Of all the gardening tasks, repotting is my favorite. Give me a bench full of plants to repot and I’m in horticulture heaven.
Houseplants need repotting when they start to become root bound. You’ll know when this happens because roots will grow out of the drainage holes or the plant tries to push itself out of the pot. You may also notice that the soil doesn’t hold water anymore.
That’s because there’s actually no more soil; the pot is full of roots, so there’s nothing there to hold water. The interval between repotting depends on the size of the container and the speed at which the plants grow.
How to Replant Houseplants
There’s a natural human tendency to repot into MUCH bigger pots. We figure they’re just going to keep outgrowing their pots so why not put them into a really big one now. The problem is, when a plant goes into a much bigger pot there’s too much soil for the roots.
The roots spread out, which means they don’t concentrate energy to the plant, and they tend to rot because the excess soil holds too much water. So, when it’s time to repot, choose a container that is about two inches bigger, no more.
Of course, your new pot needs drainage holes. To keep the soil from running out the holes, cover them with a coffee filter, potshard with the curved side up, or wire mesh. Before you fill the pot (unless it’s brand new) scrub any dirt away with a brush and wash the container in a solution of ten parts water to one part bleach. (Wear gloves to protect your hands from the bleach.)
You can use a commercially prepared potting mix or make your own. Many different types of potting soils line the shelves of garden centers. Some have fertilizer mixed right in and some don’t. Some are soilless and some contain soil as part of the mix. Look for a mix that contains organic matter (dried cow manure or compost, for example) and either sand or perlite (not vermiculite). The potting mix should be evenly moist before you use it.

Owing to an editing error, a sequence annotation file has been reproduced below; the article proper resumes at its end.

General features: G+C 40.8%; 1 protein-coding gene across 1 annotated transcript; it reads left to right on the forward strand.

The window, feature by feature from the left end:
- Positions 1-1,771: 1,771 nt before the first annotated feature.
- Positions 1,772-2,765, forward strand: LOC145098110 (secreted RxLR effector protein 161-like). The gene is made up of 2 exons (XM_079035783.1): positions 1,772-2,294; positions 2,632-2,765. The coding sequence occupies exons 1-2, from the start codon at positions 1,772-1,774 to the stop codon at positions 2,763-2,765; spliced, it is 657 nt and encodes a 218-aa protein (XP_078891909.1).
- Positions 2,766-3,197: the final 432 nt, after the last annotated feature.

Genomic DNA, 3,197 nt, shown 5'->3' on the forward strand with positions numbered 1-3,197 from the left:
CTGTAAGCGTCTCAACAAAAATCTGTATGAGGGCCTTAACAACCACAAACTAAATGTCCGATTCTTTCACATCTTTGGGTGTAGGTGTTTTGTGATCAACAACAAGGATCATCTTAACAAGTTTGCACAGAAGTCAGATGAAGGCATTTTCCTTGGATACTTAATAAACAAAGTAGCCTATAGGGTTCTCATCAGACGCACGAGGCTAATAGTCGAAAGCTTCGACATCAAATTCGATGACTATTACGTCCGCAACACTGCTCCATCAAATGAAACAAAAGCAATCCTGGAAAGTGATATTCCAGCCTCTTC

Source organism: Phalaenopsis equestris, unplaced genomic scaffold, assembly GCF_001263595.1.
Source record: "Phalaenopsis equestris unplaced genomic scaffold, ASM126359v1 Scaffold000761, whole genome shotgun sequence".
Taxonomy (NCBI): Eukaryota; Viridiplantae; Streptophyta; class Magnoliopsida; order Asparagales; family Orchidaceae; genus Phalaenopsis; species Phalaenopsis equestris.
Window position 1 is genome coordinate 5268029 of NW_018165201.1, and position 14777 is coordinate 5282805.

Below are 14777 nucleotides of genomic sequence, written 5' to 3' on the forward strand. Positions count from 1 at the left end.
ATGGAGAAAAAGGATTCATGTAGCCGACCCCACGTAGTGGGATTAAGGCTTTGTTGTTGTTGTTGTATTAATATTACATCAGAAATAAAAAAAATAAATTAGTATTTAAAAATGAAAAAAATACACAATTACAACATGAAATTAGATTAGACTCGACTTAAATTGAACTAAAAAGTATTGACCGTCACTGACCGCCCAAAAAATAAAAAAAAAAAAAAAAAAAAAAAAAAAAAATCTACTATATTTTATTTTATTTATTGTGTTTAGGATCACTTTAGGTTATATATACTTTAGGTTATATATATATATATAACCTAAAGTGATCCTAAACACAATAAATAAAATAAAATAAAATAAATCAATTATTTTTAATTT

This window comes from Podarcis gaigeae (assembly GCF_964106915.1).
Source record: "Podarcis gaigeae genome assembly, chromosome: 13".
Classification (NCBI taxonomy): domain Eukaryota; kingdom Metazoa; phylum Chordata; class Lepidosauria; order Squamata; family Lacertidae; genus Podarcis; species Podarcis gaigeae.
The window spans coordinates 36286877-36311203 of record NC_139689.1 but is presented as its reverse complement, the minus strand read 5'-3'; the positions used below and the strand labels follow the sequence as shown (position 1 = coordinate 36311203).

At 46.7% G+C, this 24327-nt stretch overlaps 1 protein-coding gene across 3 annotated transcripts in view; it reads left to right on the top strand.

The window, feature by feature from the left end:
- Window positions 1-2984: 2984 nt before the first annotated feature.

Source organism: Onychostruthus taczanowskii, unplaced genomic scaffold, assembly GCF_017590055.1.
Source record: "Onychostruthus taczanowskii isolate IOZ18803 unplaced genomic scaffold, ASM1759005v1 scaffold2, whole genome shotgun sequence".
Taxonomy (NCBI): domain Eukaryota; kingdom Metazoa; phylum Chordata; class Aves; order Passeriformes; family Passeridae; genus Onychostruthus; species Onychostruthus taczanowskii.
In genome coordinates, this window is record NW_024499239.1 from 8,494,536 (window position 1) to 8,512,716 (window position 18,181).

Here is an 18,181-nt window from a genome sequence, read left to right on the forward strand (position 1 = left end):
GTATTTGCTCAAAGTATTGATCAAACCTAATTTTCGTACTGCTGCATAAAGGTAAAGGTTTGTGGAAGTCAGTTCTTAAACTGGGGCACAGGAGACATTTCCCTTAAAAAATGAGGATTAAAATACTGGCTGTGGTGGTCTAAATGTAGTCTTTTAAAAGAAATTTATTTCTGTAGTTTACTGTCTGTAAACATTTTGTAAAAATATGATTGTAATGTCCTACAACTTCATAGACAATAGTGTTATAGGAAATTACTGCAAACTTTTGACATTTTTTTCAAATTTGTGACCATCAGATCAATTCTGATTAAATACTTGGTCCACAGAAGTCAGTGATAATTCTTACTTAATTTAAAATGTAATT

Okay, you have your clean pot, your potting mix, and your plant. Put a small amount of potting mix in the bottom of the pot. Now, extract the plant from its old pot. Best-case scenario—it comes out easily with just a gentle tug. But you may have to turn the pot upside down, straddle the plant between your fingers, and knock the pot against a solid surface. Worst-case scenario—you have to break the pot to get the plant out.
If the plant is seriously root bound the roots will be twisting around the plant. If you repot it in that condition, the roots won’t take advantage of their new surroundings and will keep circling around. To prevent that from happening you may need to unwind and/or sever roots that encircle the plant.
Set the root ball in the middle of the pot. Hold it so that the old soil surface is one-quarter to two inches below the rim of the potting, depending on the size of the pot. Fill soil around the root ball, gently pressing the soil in with your fingers, but not packing it tightly. Don’t put any new soil on top of the root ball unless you have removed soil from there.
Now, water well until the water runs out the drainage hole. That’s all there is to it.
Want to learn more about repotting?
The following websites have more repotting tips along with pictures that illustrate the process:
The University of Illinois Extension has lots of information related to Repotting Houseplants.
Check out the weekend gardener and learn How to Repot Rootbound Plants.
The University Extension at Texas A&M University has plenty of information about Houseplants.